"Well, Sergeant? Aren't you going to say that it's bigger on the inside than it is on the outside? Everybody else does."
"It's pretty obvious, isn't it?"
--The Doctor (3) and Sgt. Benton, in "The Three Doctors"
The idea was to figure out a way to have all of the Doctors to date appear in a single episode. "The Three Doctors" was the first time, though in actuality it was Doctors Two and Three, with Doctor One on a screen--William Hartnell was very ill and his scenes were shot separately, though he appears to interact with his successors. The Time Lords are, essentially, under siege and cannot spare anyone to go against the villain, a rogue Time Lord named Omega, so they send the Doctor his other selves to help him. The fun part is watching Two and Three squabble.
"I can see you've been doing the TARDIS up a bit. [pause] I don't like it."
The Doctor (2), in "The Three Doctors"
Something I'd never noticed in "The Three Doctors": the Doctor (2) is wearing a brilliant blue shirt, a shock since I've recently gotten more used to seeing him in black and white.
Why does Doctor 1 seem so much smarter than 2 and 3? The actor is older, but that Doctor is not--hasn't he learned anything as he grows older? Or is it just that 2 and 3 are more distracted by trouble on the ground, since they're in the midst of an attack?
The schtick with Omega is that he lives in antimatter-land and creates a whole planet by willing it into existence. His body, over time, has vanished, but his will keeps him "alive." It's a shocking moment when he wants the Doctor(s) to remove his mask and there's nothing underneath. Except, I noticed this time that when Omega is ranting and throwing his head back, there's a split second when his mask bounces up and you can see the actor's chin with black makeup all over it, and a bit of his mouth above, which was not covered with makeup. Heh.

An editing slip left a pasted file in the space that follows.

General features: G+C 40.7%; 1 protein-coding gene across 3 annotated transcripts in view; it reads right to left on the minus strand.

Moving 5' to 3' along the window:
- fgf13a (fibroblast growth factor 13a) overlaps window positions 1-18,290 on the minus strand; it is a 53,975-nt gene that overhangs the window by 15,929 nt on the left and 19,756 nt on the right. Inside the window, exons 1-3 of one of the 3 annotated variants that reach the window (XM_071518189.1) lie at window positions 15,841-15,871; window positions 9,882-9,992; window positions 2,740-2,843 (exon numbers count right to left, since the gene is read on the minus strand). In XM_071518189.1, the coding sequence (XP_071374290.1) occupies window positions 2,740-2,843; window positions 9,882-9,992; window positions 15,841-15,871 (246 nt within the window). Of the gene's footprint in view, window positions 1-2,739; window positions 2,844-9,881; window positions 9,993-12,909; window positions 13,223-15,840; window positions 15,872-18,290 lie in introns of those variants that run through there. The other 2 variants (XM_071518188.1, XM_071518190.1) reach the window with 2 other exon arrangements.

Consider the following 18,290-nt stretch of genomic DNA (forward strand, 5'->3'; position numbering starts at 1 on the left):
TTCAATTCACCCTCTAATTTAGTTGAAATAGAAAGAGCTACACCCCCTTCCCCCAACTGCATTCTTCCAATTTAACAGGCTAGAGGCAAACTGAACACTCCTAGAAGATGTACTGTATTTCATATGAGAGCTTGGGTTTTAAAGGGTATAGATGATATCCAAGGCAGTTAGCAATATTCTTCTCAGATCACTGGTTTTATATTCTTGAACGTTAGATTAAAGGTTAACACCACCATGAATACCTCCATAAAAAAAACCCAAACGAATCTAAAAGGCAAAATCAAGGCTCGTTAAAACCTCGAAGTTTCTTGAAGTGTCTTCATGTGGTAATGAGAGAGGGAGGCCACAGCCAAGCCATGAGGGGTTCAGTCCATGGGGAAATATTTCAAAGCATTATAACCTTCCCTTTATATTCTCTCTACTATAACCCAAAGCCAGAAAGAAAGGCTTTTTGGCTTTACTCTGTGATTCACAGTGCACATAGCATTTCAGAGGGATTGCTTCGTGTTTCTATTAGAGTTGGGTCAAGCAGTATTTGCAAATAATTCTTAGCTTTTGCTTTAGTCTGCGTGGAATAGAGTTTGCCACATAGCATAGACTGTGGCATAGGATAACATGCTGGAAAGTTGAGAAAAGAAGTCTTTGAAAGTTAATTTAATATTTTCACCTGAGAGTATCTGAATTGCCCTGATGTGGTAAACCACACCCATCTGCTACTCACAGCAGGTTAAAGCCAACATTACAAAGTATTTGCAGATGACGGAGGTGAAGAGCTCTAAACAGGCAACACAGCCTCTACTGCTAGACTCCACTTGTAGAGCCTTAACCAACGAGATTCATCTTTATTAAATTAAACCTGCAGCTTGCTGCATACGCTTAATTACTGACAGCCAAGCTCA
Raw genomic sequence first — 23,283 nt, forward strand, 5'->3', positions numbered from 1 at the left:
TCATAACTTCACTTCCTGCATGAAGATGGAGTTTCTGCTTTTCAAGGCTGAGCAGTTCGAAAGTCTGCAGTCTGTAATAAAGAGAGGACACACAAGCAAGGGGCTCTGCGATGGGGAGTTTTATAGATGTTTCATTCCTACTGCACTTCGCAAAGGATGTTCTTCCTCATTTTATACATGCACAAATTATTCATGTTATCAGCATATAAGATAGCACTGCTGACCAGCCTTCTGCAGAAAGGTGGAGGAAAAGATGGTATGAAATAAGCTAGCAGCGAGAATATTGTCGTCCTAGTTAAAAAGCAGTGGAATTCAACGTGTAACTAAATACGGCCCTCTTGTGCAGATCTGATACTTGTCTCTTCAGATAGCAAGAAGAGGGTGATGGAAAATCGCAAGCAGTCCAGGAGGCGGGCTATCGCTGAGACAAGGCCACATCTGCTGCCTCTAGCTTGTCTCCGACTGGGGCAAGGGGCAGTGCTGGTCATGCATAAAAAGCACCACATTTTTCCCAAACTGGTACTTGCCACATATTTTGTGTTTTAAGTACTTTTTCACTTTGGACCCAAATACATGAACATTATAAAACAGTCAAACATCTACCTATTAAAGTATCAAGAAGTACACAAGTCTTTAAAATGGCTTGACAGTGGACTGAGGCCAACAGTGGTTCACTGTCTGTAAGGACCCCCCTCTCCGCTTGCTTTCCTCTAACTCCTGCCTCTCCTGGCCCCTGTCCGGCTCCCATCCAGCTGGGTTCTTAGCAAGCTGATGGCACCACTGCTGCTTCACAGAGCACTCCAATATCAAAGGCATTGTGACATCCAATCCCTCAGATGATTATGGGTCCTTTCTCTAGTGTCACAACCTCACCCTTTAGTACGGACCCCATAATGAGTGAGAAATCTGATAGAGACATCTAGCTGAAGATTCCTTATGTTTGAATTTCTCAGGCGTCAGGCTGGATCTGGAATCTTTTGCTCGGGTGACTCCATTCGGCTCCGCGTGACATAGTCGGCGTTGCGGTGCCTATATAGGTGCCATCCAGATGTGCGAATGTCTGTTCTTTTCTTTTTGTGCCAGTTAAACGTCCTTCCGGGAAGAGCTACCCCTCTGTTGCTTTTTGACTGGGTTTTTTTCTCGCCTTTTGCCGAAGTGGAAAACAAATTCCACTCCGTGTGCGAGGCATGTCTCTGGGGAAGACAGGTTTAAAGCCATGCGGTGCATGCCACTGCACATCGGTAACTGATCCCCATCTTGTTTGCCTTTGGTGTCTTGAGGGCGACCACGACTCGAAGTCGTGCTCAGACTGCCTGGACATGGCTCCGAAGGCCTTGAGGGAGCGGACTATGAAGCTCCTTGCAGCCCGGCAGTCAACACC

I still think the extended scene of mental judo between the Doctor and Omega is tedious.
A world created in the midst of antimatter by an ancient rogue Time Lord apparently looks just like a quarry.
"The Five Doctors" had Richard Hurndall playing the role of the First Doctor, with Susan as his companion; Two traveled with the Brigadier; Three with Sarah Jane Smith; and Four with Romana, but he was "trapped" before he reached Gallifrey (actually, they used old footage from "Shada"). Five, at the time, had Turlough and Tegan. The plot involved a Time Lord scooping up various Doctors and dumping them in an ancient part of Gallifrey, the Death Zone, once used for a sort of war games with unwilling participants; they're all battling obstacles (and classic Who monsters,such as a Dalek, Cybermen, and Yetis) trying to reach a central tower. At a loss, the Time Lords bring in The Master to help out, which is so not a good idea.
"We must know what is happening there."
"Did it occur to you to go and look?"
--President Borusa and the Master, in "The Five Doctors"
Five, once he escapes the Death Zone, is trying to find out who the traitor Time Lord might be; his part seems to move more slowly, because he's on his own, without even one of his companions. The High Council of Time Lords are just less interesting.
Two and Three are quite amusing with each other, and Hurndall did a pretty good impression of One, though he's not a carbon copy. I wish Five had been able to interact more with them.
The whole point of these episodes is to celebrate the long history of the show and remind you how much you loved it, and in that I think it succeeds.